New in Clinical and Translational Gastroenterology: Relief May Be In Sight for IBD Sufferers
Inflammatory bowel disease (IBD), which includes Chron’s disease (CD) and ulcerative colitis (US), are debilitating diseases to their sufferers.
HLI’s scientists – in collaboration with scientists at the J. Craig Venter Institute and other organizations – recently shared an important discovery: that analysis of genetic risk as well as gut microbial imbalance can lead to better strategies for advanced care of these patients. Their research was published this week in Clinical and Translational Gastroenterology.
The team’s research used whole genome sequencing and shotgun metagenomics – a process to study uncontrollable microorganism that are difficult to analyze – to study the clinical features, host genome and stool microbial metagenome of 85 IBD patients, and the results were compared to 146 control individuals.
This analysis revealed striking similarity in the features of stool microbiome imbalance – or dysbiosis – in the microbial composition of these patients. They shared a similar loss of diversified core microbiome, enrichment and depletion of specific bacteria and enrichment of bacterial disease factors.
From this data, the team concluded that genetic risk may have a role in early identification of IBD and thus earlier treatment, and that these enhanced bacterial disease components paired with the compromised microbiome may lead to IBD.
“Genomic analysis of the microbiome is proving to be a powerful frontier for insight into human health that is both informing science and improving life for patients,” said Karen Nelson, Ph.D., President of the J. Craig Venter Institute (JCVI).
Through this research, a better understanding of the genomic components of the microbiome particularly related to these specific conditions was achieved – benefiting future screening of new patients and their care – the goal of HLI’s Health Nucleus (see below)
Furthermore, using whole genome screening early with IBD patients may help doctors correctly target biologic treatments.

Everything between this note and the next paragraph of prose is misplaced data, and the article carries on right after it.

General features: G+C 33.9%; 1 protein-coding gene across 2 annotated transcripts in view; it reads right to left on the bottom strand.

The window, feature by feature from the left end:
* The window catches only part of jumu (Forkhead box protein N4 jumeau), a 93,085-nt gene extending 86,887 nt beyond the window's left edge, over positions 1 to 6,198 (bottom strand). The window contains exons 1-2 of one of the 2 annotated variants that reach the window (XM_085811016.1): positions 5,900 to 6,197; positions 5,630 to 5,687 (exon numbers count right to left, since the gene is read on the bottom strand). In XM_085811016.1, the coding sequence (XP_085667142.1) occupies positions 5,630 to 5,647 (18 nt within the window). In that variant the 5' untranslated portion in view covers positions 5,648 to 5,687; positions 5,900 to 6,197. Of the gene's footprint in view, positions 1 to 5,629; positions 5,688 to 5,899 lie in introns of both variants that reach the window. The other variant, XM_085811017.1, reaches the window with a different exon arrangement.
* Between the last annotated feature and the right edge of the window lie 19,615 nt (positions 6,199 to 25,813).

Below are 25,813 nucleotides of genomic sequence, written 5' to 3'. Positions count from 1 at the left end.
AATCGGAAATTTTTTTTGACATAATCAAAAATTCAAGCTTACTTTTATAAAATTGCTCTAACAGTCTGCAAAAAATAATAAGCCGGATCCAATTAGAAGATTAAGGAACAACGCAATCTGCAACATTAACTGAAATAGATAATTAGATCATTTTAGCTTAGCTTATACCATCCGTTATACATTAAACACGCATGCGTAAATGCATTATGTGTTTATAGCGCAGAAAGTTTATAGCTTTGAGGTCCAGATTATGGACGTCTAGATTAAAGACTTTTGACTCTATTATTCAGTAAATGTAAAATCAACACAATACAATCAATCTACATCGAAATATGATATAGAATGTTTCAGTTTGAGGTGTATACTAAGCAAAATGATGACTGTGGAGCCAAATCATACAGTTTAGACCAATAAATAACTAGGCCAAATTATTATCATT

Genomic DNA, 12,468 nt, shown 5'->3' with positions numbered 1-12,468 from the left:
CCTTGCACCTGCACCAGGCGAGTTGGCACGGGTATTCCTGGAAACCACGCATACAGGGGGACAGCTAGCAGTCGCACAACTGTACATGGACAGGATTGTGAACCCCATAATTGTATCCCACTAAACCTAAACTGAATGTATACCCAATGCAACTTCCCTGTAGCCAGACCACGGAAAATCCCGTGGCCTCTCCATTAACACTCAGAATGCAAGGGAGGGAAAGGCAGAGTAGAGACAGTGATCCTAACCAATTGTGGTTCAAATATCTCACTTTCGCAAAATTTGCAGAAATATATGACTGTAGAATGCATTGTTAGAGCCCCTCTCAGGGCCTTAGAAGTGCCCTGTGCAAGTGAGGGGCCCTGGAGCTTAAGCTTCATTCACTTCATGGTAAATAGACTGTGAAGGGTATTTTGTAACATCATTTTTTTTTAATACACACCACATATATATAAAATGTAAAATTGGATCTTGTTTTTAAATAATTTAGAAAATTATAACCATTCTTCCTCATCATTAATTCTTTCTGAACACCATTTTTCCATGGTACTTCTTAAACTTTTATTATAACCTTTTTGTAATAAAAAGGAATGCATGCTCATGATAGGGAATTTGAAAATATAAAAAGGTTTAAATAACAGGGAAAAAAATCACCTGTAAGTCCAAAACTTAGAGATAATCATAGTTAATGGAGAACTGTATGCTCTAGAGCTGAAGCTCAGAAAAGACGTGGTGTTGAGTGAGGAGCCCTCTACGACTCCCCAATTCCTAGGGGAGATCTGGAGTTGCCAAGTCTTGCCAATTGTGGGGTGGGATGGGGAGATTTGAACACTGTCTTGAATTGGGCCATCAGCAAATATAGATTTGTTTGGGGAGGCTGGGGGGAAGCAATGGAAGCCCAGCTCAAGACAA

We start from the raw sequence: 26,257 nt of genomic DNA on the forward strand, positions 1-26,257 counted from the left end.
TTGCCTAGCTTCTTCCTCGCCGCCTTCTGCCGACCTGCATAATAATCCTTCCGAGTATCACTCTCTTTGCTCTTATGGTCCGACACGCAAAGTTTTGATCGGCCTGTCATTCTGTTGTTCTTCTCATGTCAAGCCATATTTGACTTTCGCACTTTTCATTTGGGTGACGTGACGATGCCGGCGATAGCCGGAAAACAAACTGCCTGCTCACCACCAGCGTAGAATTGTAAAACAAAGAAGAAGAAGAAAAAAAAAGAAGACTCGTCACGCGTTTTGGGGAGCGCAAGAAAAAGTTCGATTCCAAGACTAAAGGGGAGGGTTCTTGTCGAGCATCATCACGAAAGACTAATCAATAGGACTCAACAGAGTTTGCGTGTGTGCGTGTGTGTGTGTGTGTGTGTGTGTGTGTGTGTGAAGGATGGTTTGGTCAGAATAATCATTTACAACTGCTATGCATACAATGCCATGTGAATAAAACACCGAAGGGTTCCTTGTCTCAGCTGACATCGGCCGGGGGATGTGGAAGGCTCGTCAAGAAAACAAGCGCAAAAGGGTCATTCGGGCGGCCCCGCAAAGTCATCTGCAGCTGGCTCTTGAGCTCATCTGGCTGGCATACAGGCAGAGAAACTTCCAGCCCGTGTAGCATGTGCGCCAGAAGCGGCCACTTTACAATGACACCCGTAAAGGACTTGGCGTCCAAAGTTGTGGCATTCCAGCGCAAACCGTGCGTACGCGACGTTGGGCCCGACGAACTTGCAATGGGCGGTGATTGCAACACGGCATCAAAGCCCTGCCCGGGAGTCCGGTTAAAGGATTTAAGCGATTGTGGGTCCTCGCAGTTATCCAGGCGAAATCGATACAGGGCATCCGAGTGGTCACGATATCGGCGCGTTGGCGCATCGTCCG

What is the microbiome and why is it significant to health?
You may have seen ads for yogurt or similar products that contribute to digestive health. A key part of your digestive system is the microbiome – and many patients deal with disruptions of that system.
The microbiome is made is made of trillions of bacteria that live in and on the human body. The microbiome plays a vital role in the development of the immune system. The microbiome also aids the digestion and absorption of specific foods and production of certain nutrients.
DNA sequencing of the microbiome – a service at HLI’s clinical research and discover center, the Health Nucleus – provides important information about the type of microbes in and on us. This information determines whether there is a dysbiosis of healthy microbial populations that can be associated with different diseases. We believe continued investigation of the composition and function of microbes will allow us to understand their role in disease and maintaining health.
Want to learn more?
The Health Nucleus, HLI’s clinical research and discovery center, aims to dive deeper into individual health with a proprietary combination of genomics, digital imaging and machine learning to yield better understanding of the genome. To learn more or to schedule an appointment, click here: https://www.humanlongevity.com/.